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Sperm passes from the testes to the penis in tubes called the vas deferens. A vasectomy is a surgery that blocks these tubes. This makes a man unable to make a woman pregnant.
The surgery is done to make you sterile. This means that you are unable to cause a pregnancy.
A vasectomy is done as permanent birth control. This option is for men who are sure they will not want to father a child in the future. There is a surgery to reverse a vasectomy. However, the reverse is not always successful.
If you are planning to have a vasectomy, your doctor will review a list of possible complications with you, which may include:
Factors that may increase the risk of complications include:
Your doctor may do the following:
Talk to your doctor about your medicines. You may be asked to stop taking some medicines up to one week before the procedure. These include:
In the days leading up to your procedure:
Local anesthesia will be used. It will numb the area. You may also be given medication to help you relax.
There are three techniques for a vasectomy:
Conventional vasectomies take about 30 minutes. No-scalpel procedures take about 20 minutes.
Anesthesia prevents pain during the procedure. You can expect some soreness for a few days. Take pain medicines as directed by your doctor.
When you return home, do the following to help ensure a smooth recovery:
Most men feel fine to go back to work in a few days. They may also feel ready for sexual activity in about a week. Ejaculation may cause some discomfort in the groin and testicles until the tissues heal.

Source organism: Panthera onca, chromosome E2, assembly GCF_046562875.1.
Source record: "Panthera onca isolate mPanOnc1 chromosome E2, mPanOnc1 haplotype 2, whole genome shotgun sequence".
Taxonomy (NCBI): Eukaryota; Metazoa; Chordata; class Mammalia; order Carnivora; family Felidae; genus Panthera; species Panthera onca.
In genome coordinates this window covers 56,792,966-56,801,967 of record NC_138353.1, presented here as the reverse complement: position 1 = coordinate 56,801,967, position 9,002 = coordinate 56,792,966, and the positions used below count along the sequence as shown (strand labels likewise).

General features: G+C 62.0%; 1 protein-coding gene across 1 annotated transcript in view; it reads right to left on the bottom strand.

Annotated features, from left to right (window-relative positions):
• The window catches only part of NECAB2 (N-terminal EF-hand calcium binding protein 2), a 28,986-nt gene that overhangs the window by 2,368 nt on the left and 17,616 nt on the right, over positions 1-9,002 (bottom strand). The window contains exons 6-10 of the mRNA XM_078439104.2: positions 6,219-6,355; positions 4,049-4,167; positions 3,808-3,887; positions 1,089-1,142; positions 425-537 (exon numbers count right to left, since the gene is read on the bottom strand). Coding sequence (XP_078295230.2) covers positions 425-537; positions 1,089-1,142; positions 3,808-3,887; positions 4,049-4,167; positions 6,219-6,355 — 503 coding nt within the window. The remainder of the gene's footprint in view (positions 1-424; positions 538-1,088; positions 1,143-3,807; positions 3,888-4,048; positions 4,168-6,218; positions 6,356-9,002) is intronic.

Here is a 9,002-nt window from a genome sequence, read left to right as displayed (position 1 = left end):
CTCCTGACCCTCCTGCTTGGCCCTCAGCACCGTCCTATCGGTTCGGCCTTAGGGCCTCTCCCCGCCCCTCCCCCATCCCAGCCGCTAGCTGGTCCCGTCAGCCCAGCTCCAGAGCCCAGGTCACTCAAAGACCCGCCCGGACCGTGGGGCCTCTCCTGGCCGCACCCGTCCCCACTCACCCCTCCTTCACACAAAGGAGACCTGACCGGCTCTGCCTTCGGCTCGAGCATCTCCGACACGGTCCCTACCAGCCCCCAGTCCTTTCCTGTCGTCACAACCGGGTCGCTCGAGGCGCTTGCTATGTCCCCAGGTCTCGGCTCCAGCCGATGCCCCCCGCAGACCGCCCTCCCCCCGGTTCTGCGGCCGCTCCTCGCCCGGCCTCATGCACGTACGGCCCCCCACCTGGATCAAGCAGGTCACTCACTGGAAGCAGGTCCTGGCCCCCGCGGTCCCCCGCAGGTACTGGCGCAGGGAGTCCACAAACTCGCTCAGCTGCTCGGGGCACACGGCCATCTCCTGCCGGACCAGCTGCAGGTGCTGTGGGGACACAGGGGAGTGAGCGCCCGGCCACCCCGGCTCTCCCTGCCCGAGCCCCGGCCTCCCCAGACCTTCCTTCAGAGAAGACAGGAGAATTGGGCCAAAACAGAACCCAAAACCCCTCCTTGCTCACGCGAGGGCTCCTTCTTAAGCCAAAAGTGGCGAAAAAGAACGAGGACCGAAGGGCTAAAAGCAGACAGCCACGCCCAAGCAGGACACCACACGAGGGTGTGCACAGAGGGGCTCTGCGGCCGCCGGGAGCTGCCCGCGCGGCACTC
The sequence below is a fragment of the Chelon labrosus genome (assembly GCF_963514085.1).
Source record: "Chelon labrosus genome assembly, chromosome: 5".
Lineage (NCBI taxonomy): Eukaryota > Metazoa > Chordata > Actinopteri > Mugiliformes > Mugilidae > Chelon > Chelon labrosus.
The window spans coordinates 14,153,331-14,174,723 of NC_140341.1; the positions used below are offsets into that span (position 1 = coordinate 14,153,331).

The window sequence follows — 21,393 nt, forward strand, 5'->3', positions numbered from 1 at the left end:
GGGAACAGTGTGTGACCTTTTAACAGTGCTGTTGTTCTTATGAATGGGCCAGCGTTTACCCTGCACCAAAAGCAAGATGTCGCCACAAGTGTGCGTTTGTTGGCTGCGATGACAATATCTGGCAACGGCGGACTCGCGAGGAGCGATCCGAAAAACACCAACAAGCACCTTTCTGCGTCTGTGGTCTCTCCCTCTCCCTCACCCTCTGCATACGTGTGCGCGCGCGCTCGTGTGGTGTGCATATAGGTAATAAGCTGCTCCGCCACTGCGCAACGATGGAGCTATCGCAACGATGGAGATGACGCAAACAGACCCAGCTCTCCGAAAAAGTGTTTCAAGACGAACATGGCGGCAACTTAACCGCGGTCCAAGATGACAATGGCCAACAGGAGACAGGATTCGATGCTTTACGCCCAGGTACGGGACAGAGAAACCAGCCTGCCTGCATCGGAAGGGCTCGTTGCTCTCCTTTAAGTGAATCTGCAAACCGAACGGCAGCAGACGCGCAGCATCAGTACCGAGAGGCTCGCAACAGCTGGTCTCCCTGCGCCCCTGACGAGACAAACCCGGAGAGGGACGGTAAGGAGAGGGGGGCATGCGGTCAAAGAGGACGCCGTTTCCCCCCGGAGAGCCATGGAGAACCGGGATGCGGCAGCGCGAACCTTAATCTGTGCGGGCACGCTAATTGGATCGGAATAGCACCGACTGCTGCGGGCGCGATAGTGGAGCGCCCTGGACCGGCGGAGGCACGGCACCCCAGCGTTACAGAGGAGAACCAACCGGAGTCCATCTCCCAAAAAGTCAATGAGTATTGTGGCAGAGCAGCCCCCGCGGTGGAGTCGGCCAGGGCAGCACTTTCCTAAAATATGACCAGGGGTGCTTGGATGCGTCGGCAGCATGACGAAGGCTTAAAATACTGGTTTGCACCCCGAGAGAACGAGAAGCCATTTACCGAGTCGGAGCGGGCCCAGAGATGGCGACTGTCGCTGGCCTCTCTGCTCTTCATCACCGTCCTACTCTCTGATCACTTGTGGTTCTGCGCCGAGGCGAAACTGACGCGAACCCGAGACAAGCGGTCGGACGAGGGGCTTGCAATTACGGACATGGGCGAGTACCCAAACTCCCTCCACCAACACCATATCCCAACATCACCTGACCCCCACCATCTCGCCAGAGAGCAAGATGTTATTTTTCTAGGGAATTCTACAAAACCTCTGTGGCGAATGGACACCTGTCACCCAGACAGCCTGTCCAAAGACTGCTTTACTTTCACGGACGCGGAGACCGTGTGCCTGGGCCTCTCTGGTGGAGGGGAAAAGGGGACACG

A vasectomy may not make you sterile right away. Tests will be done to look for any sperm in the semen. The tests may be done at your doctor's office or with a home test kit. These tests are done to make sure that the procedure was effective.
You will need to use another form of birth control until the tests show there is no sperm in your semen.
Although a vasectomy is very effective, it is not a 100% guarantee that you will never be able to make a woman pregnant.
After arriving home, contact your doctor if any of the following occurs:
In case of an emergency, call for medical help right away.
American Society for Reproductive Medicine
Urology Care Foundation
National Institutes of Health
Men's Health Centre
Pfenninger JL, Fowler GC.
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U.Va. researcher's sperm-check home test receives FDA OK. University of Virginia website. Available at:
http://news.virginia.edu/node/4397?id=4397. Published March 5, 2008. Accessed August 23, 2011.
National Institute of Child Health and Human Development. National Institute of Child Health and Human Development website. Available at:
http://www.nichd.nih.gov/health/topics/vasectomy/Pages/default.aspx. Accessed October 21, 2009.
Planned Parenthood website. Available at:
http://www.plannedparenthood.org/health-topics/birth-control/vasectomy-4249.htm. Updated June 25, 2008. Accessed October 21, 2009.
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https://dynamed.ebscohost.com/about/about-us: Sharlip I, Belker A, Stanton H, Labrecque M, Marmar J, Ross L, Sandlow J, Sokal D. American Urological Association Vasectomy Guideline. Available at: http://www.auanet.org/content/media/vasectomy.pdf. 2012.
Last reviewed September 2012 by Adrienne Carmack, MD
Please be aware that this information is provided to supplement the care provided by your physician. It is neither intended nor implied to be a substitute for professional medical advice. CALL YOUR HEALTHCARE PROVIDER IMMEDIATELY IF YOU THINK YOU MAY HAVE A MEDICAL EMERGENCY. Always seek the advice of your physician or other qualified health provider prior to starting any new treatment or with any questions you may have regarding a medical condition.
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